Harrison’s Principles of Internal Medicine, 15th edition

Harrison's Principles of Internal Medicine, 15th edition

Editors - Eugene Braunwald, Anthony S. Fauci, Dennis L. Kasper, Stephen L. Hauser, Dan L.Longo, J. Larry Jameson

Reviewed by: Shabbir M.H. Alibhai, MD, MSc, FRCPC, Senior Editor, Geriatrics & Aging.

How does an internist go about reviewing a textbook such as Harrison's? A copy of Harrison's has been with me since I began medical school, which already says something, although I'm not sure exactly what. Certainly when one thinks about a short list of great Internal Medicine texts, this book comes to mind. I suspect that almost every reader has encountered Harrison's in one way or another during training or practice. Thus, I approached this review slightly differently. I examined my clinical Internal Medicine practice in the last month to select the last six questions where I required additional information and thought it fair to consult a textbook rather than a specific study. I then evaluated the 15th edition of Harrison's with respect to its ability to answer these questions. The questions were as follows:

  1. In a patient with an elevated growth hormone level, how does one go about making the diagnosis of acromegaly?
  2. What is the best non-invasive test for an older patient with clinically suspected renal artery stenosis?
  3. Which physical exam maneuvres are useful in diagnosing aortic stenosis?
  4. Which groups of patients benefit from perioperative beta-blockers?
  5. How does one treat a patient with relapsed polymyalgia rheumatica (PMR)?
  6. What is the role of testosterone in the treatment of male osteoporosis?

In general, the text is well laid out, and the index is detailed and reasonable to navigate through. The 15th edition maintains the traditional layout of chapters, although in comparison to an earlier edition, there is a larger chapter on genetics and the somewhat sparse chapter on psychiatry has been subsumed in the chapter on neurology. As usual, I was dismayed to find no chapter or even section devoted to geriatrics and related issues (such as the biology of aging organ systems). The text is clear. Tables, charts, figures and flowsheets abound (even more than in previous editions), and there are new symbols to highlight specific headings such as genetic considerations and treatment (although there is no symbol for diagnosis, which is a pity).

So how did it do in terms of my queries? With respect to the question of acromegaly, Harrison's had nice sections on etiology, presentation and diagnosis. It discussed the role of both growth hormone and IGF-1 in screening and the utility of the glucose tolerance test to help rule in or rule out the diagnosis. Unfortunately, there was no mention of the test characteristics (i.e., sensitivity, specificity) but there was a good reference in the bibliography. With respect to the diagnosis of renal artery stenosis, the material provides a useful algorithm (although only in text form) to make the diagnosis, and actually includes some information on the sensitivity and specificity of magnetic resonance angiography as the best non-invasive test (although it does not provide comparative information for other non-invasive tests). When it comes to physical examination of aortic stenosis, classic findings are described, although the emphasis on detailed physical exam is less in this edition, perhaps reflecting the general decline in popularity of physical examination in modern medicine. What is lacking is information about the utility of any specific physical exam maneuvres in ruling in or ruling out aortic stenosis, which would have been more valuable to me than simply listing some common findings in the JVP, the pulse or the apical impulse.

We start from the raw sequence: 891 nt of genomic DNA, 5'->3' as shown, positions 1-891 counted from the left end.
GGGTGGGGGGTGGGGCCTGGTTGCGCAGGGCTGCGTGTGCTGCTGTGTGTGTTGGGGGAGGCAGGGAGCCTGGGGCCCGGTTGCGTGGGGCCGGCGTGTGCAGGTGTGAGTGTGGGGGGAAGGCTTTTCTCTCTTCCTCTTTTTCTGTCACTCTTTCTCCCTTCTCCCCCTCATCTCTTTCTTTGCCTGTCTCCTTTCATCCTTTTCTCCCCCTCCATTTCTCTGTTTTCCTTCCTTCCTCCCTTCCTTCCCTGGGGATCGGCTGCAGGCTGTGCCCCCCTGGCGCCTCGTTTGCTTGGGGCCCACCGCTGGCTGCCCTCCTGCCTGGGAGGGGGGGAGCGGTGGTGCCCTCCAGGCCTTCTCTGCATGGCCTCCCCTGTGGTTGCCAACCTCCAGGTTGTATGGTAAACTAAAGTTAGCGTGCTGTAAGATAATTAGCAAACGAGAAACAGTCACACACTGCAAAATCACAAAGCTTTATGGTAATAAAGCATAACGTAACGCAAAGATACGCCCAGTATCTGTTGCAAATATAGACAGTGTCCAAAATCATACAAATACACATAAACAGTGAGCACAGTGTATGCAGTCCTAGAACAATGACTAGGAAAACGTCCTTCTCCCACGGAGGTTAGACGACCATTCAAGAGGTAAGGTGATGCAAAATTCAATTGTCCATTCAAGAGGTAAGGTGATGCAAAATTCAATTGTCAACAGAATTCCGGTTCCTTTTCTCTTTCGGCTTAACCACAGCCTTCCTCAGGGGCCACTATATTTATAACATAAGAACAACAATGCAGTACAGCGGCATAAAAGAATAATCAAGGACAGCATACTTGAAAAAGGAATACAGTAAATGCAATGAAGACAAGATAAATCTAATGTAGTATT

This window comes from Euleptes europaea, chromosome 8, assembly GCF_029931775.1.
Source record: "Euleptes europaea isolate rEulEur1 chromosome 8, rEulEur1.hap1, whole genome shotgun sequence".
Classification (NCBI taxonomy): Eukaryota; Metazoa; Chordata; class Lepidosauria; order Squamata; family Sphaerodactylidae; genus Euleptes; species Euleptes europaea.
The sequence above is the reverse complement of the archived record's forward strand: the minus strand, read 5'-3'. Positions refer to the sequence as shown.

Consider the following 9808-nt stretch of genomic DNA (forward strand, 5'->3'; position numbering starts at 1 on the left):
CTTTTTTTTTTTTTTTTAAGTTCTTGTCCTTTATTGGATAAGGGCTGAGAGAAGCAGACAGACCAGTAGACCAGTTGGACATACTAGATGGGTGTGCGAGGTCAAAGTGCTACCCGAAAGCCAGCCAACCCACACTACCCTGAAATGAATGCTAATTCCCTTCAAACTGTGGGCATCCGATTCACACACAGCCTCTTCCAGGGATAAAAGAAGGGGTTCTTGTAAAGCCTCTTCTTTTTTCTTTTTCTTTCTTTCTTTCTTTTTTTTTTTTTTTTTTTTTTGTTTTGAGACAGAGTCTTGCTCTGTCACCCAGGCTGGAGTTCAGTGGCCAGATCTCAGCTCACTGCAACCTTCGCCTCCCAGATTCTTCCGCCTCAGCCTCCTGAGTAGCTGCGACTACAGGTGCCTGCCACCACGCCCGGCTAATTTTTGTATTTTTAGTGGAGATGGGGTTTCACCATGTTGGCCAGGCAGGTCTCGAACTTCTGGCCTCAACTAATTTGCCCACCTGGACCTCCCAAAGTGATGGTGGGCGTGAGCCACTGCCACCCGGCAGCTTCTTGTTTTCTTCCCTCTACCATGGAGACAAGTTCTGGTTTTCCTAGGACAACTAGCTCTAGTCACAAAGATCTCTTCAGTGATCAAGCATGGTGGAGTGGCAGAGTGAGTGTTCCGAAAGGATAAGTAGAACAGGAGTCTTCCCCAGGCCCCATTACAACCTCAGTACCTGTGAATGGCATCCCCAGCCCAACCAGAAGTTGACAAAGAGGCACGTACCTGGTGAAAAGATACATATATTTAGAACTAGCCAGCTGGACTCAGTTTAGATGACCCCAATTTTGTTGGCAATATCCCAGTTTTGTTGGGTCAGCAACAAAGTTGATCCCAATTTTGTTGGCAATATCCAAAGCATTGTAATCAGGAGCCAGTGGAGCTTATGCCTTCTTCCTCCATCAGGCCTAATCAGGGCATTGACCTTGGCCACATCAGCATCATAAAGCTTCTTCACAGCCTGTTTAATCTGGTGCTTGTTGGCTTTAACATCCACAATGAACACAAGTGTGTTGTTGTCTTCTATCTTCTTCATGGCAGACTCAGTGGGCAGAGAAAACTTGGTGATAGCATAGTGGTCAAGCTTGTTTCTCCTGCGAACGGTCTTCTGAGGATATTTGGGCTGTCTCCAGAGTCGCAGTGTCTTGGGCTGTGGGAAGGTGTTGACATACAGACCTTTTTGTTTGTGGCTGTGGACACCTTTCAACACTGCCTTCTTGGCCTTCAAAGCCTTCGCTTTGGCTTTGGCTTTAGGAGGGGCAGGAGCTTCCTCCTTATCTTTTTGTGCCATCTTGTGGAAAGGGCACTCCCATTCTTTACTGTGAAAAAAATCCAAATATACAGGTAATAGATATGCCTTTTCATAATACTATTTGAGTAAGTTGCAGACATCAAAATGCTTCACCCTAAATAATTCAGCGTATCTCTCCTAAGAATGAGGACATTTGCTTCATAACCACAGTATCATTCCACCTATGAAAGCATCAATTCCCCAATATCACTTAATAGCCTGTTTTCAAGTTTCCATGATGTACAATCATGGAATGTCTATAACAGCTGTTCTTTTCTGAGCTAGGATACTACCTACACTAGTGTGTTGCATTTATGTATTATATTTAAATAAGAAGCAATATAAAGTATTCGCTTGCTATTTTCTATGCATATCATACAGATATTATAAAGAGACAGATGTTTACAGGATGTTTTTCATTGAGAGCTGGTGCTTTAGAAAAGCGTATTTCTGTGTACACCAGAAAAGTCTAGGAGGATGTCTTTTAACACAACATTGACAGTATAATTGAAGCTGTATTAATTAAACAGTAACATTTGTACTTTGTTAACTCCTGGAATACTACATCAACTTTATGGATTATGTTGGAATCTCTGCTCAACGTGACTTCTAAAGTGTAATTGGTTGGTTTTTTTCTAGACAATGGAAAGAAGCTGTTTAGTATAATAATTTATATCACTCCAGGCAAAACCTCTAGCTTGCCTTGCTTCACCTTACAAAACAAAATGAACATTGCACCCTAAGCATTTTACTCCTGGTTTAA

On to therapeutics. After a frustrating time searching for a discussion of perioperative beta-blockade, I found nothing mentioned about this topic. Perhaps I missed it, but it was neither in the index, the table of contents nor selected portions of the text I examined. Moreover, I noted an absence of any section dedicated to preoperative assessment of patients, which was a clear deficiency. With respect to relapsed PMR, I was surprised to find no separate section for PMR. There was little mention of PMR under temporal arteritis either. There was no information on how to treat relapsed temporal arteritis. Finally, with respect to the use of testosterone in male osteoporosis, there was no mention of testosterone as either a standard or an experimental agent to treat osteoporosis, despite considerable recent interest and a small but accumulating body of evidence. For that matter, the discussion on male osteoporosis was virtually non-existent.

At the end of the day, my assessment of the current edition of Harrison's was less than flattering. Perhaps my questions were esoteric or my standards were too high; I will leave that up to the reader to judge. For myself, I would still keep a copy of Harrison's on my shelf, but I am not sure when I would update my older edition and how often I will use this edition. The information in Harrison's is great for summarizing rare diseases and discussing well known aspects of common diseases. But practical information with respect to diagnosis and management was less than I was looking for, despite over 2600 pages of information. And, the lack of emphasis on quality and quantity of evidence was rather disheartening. Maybe it's time to look at online versions of classic texts.